President Trump’s “phase one” trade deal with China is largely a victory for Beijing. Just measure the agreement signed this week against the initial demands made by Washington in a leaked May 2018 document. As the Financial Times concludes, with regard to the central U.S. goals, “After almost two years of negotiations, tariffs and counter-tariffs, Mr. Trump has achieved none of these objectives.”

This outcome is partly a reflection of the two sides’ staying power. China is a one-party state that can take the long view. Trump gambled that he could hurt the Chinese economy enough with tariffs that the pain to American consumers — who have paid for those tariffs — would be worth it. But the president apparently decided that he wanted to smooth the economic waters as he runs for reelection. So he folded.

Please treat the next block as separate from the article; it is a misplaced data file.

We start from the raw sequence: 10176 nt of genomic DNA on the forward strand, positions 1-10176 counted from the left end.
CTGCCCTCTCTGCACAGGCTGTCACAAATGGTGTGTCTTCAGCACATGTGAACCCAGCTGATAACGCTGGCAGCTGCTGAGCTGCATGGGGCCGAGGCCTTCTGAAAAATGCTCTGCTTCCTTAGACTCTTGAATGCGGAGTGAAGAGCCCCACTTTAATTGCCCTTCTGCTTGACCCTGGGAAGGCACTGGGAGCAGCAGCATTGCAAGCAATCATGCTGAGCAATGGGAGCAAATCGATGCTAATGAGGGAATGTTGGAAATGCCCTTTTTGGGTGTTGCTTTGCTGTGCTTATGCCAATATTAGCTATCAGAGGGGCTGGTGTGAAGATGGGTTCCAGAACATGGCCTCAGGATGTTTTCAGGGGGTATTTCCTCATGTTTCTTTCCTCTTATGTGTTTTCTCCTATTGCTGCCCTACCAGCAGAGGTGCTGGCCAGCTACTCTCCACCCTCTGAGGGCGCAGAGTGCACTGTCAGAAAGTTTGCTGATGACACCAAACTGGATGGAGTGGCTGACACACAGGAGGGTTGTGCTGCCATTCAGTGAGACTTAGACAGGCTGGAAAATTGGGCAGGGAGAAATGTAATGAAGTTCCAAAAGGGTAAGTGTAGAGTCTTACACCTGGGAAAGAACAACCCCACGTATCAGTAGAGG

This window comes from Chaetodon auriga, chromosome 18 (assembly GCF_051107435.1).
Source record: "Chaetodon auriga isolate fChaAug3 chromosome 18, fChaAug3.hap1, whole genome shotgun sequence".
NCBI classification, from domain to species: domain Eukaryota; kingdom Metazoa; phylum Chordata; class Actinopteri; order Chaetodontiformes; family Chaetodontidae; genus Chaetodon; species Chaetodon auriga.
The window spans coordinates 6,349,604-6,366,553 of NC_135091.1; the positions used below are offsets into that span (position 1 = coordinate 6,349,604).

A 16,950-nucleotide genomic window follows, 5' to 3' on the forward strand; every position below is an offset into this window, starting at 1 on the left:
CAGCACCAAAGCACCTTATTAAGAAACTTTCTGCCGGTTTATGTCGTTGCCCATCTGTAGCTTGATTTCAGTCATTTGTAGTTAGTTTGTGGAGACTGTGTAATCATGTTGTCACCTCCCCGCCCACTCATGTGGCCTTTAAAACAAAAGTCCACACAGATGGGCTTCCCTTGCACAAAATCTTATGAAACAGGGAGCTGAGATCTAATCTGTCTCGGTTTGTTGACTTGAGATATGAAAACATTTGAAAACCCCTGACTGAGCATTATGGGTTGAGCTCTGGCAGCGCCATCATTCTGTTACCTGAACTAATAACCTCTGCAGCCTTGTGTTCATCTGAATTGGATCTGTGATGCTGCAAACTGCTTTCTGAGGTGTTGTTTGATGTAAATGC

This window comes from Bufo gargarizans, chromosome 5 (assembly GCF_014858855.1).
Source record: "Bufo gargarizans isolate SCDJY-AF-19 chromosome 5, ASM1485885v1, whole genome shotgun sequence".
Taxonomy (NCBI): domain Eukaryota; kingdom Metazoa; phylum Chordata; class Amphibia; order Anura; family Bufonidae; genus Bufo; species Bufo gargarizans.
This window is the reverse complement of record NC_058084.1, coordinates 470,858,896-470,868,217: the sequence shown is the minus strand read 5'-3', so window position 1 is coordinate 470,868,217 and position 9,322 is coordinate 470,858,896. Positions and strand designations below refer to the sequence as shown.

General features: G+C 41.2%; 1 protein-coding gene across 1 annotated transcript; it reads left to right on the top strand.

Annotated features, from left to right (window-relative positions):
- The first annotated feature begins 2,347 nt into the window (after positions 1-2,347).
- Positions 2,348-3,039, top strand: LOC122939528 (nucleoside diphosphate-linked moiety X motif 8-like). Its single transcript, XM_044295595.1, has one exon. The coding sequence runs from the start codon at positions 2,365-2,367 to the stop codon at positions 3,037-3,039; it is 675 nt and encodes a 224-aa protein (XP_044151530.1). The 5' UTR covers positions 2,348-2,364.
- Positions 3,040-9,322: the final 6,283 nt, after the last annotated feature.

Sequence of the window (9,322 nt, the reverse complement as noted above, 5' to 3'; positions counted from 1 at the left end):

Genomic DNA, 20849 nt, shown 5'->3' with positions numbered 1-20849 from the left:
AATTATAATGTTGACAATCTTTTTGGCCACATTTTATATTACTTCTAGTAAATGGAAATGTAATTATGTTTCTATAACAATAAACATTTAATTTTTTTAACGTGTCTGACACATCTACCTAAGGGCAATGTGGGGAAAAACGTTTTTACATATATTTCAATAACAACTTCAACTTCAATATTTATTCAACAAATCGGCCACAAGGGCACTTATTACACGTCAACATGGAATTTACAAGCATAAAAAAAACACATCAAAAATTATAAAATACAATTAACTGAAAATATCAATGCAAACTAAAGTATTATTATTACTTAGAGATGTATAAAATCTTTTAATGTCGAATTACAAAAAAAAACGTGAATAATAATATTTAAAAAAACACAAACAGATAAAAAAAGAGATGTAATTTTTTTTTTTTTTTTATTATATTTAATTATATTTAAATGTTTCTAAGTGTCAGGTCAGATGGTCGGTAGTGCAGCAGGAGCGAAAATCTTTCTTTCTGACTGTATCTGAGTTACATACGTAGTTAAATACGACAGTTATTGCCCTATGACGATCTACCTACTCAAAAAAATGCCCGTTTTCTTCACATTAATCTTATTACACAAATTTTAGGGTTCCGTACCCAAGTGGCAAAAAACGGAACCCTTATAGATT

From a broader perspective, however, this trade deal reflects something new on the international landscape, something the United States is going to have to grapple with for decades. As I argue in Foreign Affairs, China is the first real peer competitor that the United States has faced in the modern era. (Even the Soviet Union was never really an economic peer.)

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